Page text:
Annexin A1 (ANXA1) is a calcium/phospholipid-binding protein which promotes membrane fusion and is involved in exocytosis. It ... Annexin A1 (ANXA1). Annexin A1 (ANXA1) is a calcium/phospholipid-binding protein which promotes membrane fusion and is involved ...
Annexin A1 in the brain: undiscovered roles?. Solito, E., McArthur, S., Christian, H.C., Gavins, F.N.E., Buckingham, J.C. and ... Annexin A1: a central player in the anti-inflammatory and neuroprotective role of microglia. Journal of Immunology. 185 (10), ... Annexin A1 N-terminal derived Peptide ac2-26 exerts chemokinetic effects on human neutrophils. Frontiers in Pharmacology. 3 28 ... Endogenous annexin A1 is a novel protective determinant in nonalcoholic steatohepatitis in mice. Hepatology. 60 (2), pp. 531- ...
This highly specific Annexin A1 antibody is suitable for use in IHC-P and is guaranteed to work as stated on the product data ... Recombinant full-length human Annexin A1 protein was used as the immunogen for the Annexin A1 antibody. ... The ANXA1 gene belongs to the annexin family, and contains 4 annexin repeats. A pair of annexin repeats may form one binding ... Annexin A1 has also been found to be protective against DNA damage induced by heat in breast cancer cells, suggesting it is ...
Annexin A1 Antibody (aa1-346), Polyclonal по выгодным ценам ...
Human ANXA1(Annexin A1) ELISA Kit. Human ANXA1(Annexin A1) ELISA Kit ... Description: A sandwich ELISA kit for detection of Annexin A1 from Rat in samples from blood, serum, plasma, cell culture fluid ... Description: A sandwich ELISA kit for detection of Annexin A1 from Human in samples from blood, serum, plasma, cell culture ... Description: A sandwich ELISA kit for detection of Annexin A1 from Mouse in samples from blood, serum, plasma, cell culture ...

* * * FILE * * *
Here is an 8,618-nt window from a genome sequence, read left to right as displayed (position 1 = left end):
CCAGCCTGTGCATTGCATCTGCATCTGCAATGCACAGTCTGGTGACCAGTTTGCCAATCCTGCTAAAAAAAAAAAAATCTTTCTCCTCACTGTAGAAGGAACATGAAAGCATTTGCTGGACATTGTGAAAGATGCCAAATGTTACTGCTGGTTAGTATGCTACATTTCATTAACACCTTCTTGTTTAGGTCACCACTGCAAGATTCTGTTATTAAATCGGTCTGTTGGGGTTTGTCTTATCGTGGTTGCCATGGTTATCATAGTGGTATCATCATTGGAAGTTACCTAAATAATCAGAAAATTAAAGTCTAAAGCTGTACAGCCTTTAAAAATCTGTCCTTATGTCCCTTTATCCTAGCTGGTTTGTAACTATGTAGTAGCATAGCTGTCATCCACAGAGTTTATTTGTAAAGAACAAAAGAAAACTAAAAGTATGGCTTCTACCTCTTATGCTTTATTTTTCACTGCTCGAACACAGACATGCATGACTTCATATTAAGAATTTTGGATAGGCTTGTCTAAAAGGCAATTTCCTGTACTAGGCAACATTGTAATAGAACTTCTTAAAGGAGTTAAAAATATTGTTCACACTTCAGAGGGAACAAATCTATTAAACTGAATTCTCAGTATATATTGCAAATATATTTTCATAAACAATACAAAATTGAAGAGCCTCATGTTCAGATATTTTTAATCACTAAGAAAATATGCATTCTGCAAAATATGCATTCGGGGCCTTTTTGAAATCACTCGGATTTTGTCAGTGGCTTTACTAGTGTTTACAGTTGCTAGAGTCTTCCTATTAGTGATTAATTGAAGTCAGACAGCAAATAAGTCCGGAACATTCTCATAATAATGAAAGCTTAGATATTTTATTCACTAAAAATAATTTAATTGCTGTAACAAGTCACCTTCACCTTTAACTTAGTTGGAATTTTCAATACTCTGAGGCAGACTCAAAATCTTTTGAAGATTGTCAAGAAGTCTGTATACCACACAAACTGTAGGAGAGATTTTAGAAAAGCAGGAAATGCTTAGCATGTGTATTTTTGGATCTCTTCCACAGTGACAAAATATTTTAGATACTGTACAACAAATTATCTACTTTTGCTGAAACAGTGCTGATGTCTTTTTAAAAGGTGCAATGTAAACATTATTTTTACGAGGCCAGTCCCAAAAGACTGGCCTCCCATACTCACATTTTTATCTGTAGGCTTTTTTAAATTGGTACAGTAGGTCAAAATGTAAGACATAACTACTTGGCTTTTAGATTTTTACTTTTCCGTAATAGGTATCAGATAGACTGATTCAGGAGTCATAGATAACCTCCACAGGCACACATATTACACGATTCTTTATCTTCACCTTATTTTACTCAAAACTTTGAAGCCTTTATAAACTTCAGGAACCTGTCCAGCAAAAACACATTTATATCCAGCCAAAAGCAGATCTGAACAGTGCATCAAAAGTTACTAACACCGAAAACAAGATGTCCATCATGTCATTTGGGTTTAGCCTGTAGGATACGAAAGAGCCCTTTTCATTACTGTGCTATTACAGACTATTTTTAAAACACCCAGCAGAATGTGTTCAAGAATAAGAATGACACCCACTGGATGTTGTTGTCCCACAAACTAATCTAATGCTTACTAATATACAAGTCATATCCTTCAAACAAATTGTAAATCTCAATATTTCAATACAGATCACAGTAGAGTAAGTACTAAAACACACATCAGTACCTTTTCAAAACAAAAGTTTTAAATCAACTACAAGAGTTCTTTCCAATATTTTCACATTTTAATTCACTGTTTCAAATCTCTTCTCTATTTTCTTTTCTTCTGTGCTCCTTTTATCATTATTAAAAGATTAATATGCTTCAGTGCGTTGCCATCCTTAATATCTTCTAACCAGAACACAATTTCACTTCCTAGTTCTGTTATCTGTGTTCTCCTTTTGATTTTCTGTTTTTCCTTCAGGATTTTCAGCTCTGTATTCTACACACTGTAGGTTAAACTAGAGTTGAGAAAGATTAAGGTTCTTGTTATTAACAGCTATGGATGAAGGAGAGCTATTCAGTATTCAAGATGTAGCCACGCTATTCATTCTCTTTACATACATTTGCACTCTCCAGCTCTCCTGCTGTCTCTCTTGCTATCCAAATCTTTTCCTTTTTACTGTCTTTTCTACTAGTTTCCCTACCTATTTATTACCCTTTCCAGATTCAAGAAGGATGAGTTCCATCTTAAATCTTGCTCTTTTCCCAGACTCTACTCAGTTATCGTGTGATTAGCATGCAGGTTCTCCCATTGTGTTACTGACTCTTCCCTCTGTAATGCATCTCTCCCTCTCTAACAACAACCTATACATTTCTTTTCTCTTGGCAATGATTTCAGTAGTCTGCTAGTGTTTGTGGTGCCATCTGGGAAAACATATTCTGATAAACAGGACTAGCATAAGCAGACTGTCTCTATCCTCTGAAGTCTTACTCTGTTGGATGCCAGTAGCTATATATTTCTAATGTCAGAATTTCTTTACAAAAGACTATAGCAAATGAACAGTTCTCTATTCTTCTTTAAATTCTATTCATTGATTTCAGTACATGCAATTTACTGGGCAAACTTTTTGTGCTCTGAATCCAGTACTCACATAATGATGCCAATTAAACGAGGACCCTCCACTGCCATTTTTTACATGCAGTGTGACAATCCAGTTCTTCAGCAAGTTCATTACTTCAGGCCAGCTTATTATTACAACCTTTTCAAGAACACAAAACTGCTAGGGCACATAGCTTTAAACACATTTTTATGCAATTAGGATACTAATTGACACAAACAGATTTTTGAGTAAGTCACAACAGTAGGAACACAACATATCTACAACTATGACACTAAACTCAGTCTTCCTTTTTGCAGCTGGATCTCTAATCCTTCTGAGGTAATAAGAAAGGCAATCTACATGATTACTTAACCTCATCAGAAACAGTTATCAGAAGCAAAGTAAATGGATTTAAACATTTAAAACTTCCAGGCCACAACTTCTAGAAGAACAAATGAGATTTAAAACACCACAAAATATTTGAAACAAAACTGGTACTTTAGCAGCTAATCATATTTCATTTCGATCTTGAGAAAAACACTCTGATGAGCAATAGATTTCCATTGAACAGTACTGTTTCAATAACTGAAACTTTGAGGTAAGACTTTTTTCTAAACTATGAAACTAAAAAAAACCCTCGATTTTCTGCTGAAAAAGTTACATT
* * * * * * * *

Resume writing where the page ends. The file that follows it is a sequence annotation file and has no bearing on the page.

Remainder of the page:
Annexin A1 expression in a pooled breast cancer series: Association with tumor subtypes and prognosis. ... Dive into the research topics of Annexin A1 expression in a pooled breast cancer series: Association with tumor subtypes and ...
Annexin A1 and A2 * Alpha Actinin * Alpha-enolase * Interleukin-6 (IL-6) ...
Key Points â ¢ Lupus erythematosus is an autoimmune disease in which a panoply of factors are implicated â ¢ Annexin A1 ... Annexin A1 and its receptor gene polymorphisms in systemic lupus erythematosus in the Tunisian population. ... Anexina A1; Lúpus Eritematoso Sistêmico; Anexina A1/genética; Estudos de Casos e Controles; Feminino; Frequência do Gene; ... Annexin A1 and its receptor gene polymorphisms in systemic lupus erythematosus in the Tuni ...
Endogenous annexin-A1 is a protective determinant in high-fat diet (HFD)-induced insulin resistance and diabetic nephropathy ... Endogenous annexin-A1 is a protective determinant in high-fat diet (HFD)-induced insulin resistance and diabetic nephropathy ...
... the glucocorticoid-mediated protein annexin A1 modulates PPAR gamma expression and that PPAR gamma is important for annexin A1- ... the glucocorticoid-mediated protein annexin A1 modulates PPAR gamma expression and that PPAR gamma is important for annexin A1- ... the glucocorticoid-mediated protein annexin A1 modulates PPAR gamma expression and that PPAR gamma is important for annexin A1- ... the glucocorticoid-mediated protein annexin A1 modulates PPAR gamma expression and that PPAR gamma is important for annexin A1- ...